|Virtual Aircraft Museum / United Kingdom / Fairey|
One of the criticisms of early Fairey aircraft was aimed at their appearance, for they were frequently regarded as being numbered among the most ugly aeroplanes in the air. It was an unkind attitude in an age when it was difficult to attain the sort of performance required by a general-purpose aircraft: one which might be expected to operate from and to a ship at sea, in addition to more conventional use as a landplane or seaplane.
Fairey's IIID, first flown in prototype form in August 1920, derived from the company's F.128 experimental floatplane of 1917. This introduced the Fairey Patent Camber Gear evolved for the Hamble Baby, which was then described as a trailing-edge flap and used to increase the lift of the wings. Today we would regard these aerofoil control surfaces as drooped ailerons, for they were used as ailerons in flight, but could be drooped symmetrically to enhance the lift developed by the normal wing surface. Tested as a two-seat sea-plane, the F.128 was known as the Fairey III. With a single frontal radiator behind the propeller and the floats replaced by a wheel landing gear, the designation became Fairey IIIA.
In modified form the designation became Fairey IIIB. These had float landing gear, increased wing area, and ailerons on the upper wing in addition to the Patent Camber Gear on the lower. The IIIC which followed had a performance increase of some 14%, almost entirely due to the installation of a Rolls-Royce Eagle VIII engine. It was regarded as one of the best seaplanes of its day, but it entered service too late to be involved in World War I.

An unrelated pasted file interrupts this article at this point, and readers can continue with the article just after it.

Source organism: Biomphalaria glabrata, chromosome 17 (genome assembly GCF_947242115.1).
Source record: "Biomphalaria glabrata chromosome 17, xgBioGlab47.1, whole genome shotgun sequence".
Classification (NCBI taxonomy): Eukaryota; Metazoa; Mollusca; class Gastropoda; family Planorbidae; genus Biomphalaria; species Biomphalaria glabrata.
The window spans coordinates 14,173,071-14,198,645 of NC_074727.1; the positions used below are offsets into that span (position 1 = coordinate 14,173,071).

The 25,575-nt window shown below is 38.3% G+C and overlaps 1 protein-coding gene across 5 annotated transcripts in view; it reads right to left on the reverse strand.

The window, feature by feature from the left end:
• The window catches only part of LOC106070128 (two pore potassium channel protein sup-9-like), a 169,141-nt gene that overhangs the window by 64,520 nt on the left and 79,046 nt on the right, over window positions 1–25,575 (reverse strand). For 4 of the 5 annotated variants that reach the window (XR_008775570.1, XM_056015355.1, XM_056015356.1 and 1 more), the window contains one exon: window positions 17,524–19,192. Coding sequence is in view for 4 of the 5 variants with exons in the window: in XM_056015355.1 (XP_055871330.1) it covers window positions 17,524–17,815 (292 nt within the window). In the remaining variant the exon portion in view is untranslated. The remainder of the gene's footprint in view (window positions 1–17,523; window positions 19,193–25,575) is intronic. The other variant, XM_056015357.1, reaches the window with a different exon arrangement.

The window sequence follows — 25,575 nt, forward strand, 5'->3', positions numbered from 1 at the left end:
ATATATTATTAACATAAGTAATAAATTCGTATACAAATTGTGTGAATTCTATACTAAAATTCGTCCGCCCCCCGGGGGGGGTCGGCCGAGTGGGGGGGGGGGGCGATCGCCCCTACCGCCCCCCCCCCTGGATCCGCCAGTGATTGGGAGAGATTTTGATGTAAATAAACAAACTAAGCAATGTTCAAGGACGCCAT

The Fairey IIID benefited from considerable experience with Fairey Ills in both RFC and RNAS use. The prototype retained the Eagle VIII engine, but of the 207 built for service with the RAF and Fleet Air Arm, 152 were powered by Napier Lion IIB, V or VA engines. A large-span two-bay biplane with constant-chord wings, the IIID was operated as a landplane from shore stations and aircraft carriers, or as a seaplane for catapult launch from warships. In fact, on 30 October 1925, a IIID became the first standard FAA seaplane to be catapulted from a ship at sea.
In landplane form, the IIID was one of the first service aircraft to have oleo-pneumatic (oil/air) shock-absorbers. It was used to record the RAF's first flight from England to South Africa and its first official long-distance formation flight. Led by Wg Cdr C. W. H. Pulford, between 1 March and 21 June 1926 IIIDs completed a flight of almost 22,530km, Cairo-Cape Town-Cairo and thence to Lee-on-Solent. At no time throughout the period of almost four months was any delay caused by mechanical failure of any of the aircraft, speaking volumes for the soundness of the basic design of both airframe and engine.